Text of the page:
Kathy Sierra teaches people about usability and design. More than a year after a gender-based campaign of harassment led her to stop posting to her blog, Sierra remains a public speaker in high demand and one of many peoples’ favorite bloggers.

danah boyd is an academic researching the culture of youth on social networks. If you’ve ever got some free time and want just one blog to read – hers is a good choice.

Tara Hunt is a marketing consultant and author. She blogs at Horse Pig Cow about how businesses can thrive in the changing online world.

Holly Ross

Holly Ross is the Executive Director of the Nonprofit Technology Network, NTEN. Her must-reads include:

Nancy Schwartz’s Getting Attention, all about new media marketing for nonprofit organizations.

Michelle Martin’s Bamboo Project is a blog about personal and proffesional development for knowledge workers.

Charlene Li is an outbound analyst at Forrester and co-author of Groundswell, a book and a blog about how big business can transform itself to engage in the social web.

Beth Kanter is a nonprofit tech consultant who has worked with nonprofit arts and community-based organizations for over twenty-five years. Words can’t describe Beth’s awesomeness.

Mike Linksvayer

Mike Linksvayer is the CTO of Creative Commons, a global organization working to create alternatives to traditional copyright law. His favorite bloggers include:

Wendy Seltzer is a technology law blogger who writes about Intellectual Property Rights.

Kerry Howley is a senior editor at Reason magazine and a blogger.

Michelle Thorne is a thinker, about free culture and a whole lot more.

Carolina Botero is a Colombian blogger who writes in Spanish about Free Culture and technology.

Curt Hopkins

Curt Hopkins is the founding editor of The Committee to Protect Bloggers, a blog and organization dedicated to protecting bloggers around the world from imprisonment, censorship and other offenses at the hand of authoritarian governments. Curt didn’t hesitate for a moment before pointing us toward the following bloggers.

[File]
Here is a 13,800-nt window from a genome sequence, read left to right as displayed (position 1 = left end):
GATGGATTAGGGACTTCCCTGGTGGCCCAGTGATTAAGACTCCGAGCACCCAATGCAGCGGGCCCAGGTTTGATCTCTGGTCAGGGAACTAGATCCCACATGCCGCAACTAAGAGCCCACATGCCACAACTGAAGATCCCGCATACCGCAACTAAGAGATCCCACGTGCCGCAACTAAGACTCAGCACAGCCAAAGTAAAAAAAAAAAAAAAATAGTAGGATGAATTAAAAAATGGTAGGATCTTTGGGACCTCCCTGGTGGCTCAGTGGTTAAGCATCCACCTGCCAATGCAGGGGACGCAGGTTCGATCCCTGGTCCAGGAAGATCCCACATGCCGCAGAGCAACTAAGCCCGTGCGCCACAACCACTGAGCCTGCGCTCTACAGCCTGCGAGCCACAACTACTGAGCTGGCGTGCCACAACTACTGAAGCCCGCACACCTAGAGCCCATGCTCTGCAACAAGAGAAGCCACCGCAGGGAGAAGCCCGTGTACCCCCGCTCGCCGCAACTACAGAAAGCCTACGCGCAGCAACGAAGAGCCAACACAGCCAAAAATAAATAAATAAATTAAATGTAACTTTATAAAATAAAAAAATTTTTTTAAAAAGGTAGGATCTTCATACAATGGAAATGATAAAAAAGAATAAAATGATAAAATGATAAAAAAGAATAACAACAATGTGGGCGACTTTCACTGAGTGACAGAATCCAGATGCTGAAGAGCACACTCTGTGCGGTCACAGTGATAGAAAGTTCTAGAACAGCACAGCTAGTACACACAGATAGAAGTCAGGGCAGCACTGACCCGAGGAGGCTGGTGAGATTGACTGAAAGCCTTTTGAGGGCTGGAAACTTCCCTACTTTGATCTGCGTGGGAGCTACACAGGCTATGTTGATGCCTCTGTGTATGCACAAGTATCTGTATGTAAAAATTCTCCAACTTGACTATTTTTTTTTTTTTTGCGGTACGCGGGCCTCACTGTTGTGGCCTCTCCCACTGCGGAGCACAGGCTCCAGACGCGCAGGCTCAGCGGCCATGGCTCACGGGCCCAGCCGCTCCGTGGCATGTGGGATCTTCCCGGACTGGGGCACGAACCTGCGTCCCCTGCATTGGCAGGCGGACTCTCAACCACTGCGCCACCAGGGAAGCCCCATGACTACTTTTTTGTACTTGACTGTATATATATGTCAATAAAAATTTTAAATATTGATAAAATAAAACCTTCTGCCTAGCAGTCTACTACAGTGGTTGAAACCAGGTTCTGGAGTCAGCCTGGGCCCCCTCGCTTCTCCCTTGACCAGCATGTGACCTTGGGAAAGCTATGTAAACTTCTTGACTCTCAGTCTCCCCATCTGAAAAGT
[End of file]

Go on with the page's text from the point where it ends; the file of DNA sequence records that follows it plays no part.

Esra’a Al Shafei is a 21 year old blogger from the Kingdom of Bahrain. She writes at Mideast Youth and at FreeKareem.org, a blog dedicated to agitating for the freedom of imprisoned Egyptian blogger Abdul Kareem Nabeel Suleiman.

Israel-Canadian freelance writer Lisa Goldman writes about Israel and media.

Sokari Ekine is the founder of Black Looks, a blog about Africa, women in Africa and a whole host of other topics.

Who Are Your Favorites?

The blogs above are just a few of the many that are written by women leading public discussions about technology and many other topics online. Now that it’s time for this year’s Blogher conference, we’d love to take the opportunity to discover more excellent women who blogs. Who are your favorites?

About ReadWrite’s Editorial Process

The ReadWrite Editorial policy involves closely monitoring the tech industry for major developments, new product launches, AI breakthroughs, video game releases and other newsworthy events. Editors assign relevant stories to staff writers or freelance contributors with expertise in each particular topic area. Before publication, articles go through a rigorous round of editing for accuracy, clarity, and to ensure adherence to ReadWrite's style guidelines.